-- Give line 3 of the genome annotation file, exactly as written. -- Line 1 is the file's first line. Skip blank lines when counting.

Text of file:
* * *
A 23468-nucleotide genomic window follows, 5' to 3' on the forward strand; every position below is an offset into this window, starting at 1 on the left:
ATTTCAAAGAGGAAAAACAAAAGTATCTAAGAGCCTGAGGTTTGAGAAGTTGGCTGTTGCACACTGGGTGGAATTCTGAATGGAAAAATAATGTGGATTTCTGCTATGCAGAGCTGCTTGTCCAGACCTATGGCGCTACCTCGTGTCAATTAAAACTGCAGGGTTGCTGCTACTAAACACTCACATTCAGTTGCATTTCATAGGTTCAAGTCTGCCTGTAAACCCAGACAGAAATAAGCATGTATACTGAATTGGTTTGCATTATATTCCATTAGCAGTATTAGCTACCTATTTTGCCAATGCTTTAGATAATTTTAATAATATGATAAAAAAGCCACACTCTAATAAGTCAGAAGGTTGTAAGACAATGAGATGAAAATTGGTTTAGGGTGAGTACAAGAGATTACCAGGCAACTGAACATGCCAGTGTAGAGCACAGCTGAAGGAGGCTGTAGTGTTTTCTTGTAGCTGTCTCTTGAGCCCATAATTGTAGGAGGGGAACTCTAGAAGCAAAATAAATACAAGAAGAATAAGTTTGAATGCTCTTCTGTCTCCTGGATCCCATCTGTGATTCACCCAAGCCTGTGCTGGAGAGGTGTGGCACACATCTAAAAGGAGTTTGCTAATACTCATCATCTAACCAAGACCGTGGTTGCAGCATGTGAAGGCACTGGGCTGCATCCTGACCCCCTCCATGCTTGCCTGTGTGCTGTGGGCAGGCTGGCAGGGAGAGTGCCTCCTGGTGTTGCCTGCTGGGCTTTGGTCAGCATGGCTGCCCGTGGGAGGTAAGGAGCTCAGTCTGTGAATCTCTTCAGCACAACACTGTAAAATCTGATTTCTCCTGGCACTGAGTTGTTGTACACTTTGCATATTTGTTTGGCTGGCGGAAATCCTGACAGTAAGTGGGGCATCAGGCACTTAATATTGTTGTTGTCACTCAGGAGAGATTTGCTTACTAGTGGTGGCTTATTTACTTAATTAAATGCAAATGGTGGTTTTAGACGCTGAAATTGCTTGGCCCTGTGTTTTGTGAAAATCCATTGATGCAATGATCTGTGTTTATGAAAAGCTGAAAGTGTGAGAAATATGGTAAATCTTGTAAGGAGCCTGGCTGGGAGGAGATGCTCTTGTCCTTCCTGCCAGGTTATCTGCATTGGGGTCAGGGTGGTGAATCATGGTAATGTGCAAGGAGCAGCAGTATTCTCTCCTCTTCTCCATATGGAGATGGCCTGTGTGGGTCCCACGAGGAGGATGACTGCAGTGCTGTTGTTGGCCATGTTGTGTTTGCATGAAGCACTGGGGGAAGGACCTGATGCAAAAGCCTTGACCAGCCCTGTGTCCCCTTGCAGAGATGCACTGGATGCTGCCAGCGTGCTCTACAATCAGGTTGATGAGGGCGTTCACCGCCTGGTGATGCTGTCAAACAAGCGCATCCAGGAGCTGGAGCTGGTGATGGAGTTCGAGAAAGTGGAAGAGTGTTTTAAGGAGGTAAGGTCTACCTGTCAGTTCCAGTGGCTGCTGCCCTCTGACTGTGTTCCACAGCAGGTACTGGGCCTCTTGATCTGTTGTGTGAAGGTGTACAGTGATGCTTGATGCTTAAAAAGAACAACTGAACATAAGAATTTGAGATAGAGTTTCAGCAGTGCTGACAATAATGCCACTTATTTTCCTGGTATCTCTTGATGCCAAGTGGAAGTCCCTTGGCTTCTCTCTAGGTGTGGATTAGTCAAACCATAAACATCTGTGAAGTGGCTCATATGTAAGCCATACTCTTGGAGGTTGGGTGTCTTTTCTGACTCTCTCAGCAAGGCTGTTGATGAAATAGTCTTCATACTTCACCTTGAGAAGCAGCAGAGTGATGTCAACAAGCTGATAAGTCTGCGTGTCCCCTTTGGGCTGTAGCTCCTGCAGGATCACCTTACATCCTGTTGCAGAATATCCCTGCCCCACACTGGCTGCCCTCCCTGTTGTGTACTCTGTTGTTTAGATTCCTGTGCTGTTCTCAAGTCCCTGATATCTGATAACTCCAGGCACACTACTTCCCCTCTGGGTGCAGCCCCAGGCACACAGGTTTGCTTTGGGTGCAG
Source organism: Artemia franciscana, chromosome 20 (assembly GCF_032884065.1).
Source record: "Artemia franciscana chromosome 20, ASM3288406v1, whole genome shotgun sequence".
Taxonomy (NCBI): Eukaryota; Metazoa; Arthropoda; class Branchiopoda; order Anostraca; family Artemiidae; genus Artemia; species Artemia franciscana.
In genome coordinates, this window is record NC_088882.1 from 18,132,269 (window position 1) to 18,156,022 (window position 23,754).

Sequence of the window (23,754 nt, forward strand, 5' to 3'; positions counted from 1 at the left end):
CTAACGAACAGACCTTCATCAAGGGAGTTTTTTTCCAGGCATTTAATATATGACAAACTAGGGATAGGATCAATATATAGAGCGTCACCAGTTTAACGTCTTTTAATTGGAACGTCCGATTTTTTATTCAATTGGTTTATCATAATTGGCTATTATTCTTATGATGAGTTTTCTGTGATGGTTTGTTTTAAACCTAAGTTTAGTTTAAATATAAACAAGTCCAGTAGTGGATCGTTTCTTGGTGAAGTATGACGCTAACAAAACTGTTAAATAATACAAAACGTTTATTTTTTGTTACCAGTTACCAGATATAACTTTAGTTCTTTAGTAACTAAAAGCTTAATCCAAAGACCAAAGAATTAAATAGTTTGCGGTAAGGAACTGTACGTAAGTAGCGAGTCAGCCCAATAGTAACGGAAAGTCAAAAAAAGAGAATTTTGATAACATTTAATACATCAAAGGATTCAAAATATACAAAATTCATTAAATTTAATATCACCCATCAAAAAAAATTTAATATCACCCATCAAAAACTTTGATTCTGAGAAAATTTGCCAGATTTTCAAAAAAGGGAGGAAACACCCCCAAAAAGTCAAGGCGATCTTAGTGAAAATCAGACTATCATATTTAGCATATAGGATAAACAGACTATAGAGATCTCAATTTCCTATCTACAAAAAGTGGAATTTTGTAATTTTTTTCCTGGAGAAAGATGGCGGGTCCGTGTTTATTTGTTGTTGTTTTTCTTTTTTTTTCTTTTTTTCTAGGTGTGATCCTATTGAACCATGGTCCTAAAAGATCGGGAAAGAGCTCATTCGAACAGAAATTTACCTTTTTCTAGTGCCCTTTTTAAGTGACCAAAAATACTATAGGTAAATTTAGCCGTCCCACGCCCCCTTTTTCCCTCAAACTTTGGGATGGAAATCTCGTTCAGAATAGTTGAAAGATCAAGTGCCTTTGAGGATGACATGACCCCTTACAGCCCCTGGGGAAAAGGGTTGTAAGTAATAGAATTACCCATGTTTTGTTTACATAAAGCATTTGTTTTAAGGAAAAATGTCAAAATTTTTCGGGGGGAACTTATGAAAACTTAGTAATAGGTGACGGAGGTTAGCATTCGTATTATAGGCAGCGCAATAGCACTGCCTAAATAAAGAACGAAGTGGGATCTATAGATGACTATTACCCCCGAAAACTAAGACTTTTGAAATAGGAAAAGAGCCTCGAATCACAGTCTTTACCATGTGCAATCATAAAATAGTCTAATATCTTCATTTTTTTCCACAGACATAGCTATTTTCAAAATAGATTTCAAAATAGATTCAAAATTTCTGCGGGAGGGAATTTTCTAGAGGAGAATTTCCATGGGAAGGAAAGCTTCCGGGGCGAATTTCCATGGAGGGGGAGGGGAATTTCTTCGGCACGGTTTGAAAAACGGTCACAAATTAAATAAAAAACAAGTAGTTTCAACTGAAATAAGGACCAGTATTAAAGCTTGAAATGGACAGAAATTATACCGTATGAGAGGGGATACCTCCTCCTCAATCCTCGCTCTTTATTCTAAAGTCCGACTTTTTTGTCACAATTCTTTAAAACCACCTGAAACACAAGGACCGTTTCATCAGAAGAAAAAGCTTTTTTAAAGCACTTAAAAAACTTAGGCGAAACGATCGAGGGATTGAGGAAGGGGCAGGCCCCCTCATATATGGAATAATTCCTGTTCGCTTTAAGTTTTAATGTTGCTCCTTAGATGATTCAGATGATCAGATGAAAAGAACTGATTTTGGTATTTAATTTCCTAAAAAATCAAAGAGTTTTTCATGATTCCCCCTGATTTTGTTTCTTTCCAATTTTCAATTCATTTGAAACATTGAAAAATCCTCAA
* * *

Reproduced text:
Source organism: Artemia franciscana, chromosome 20 (assembly GCF_032884065.1).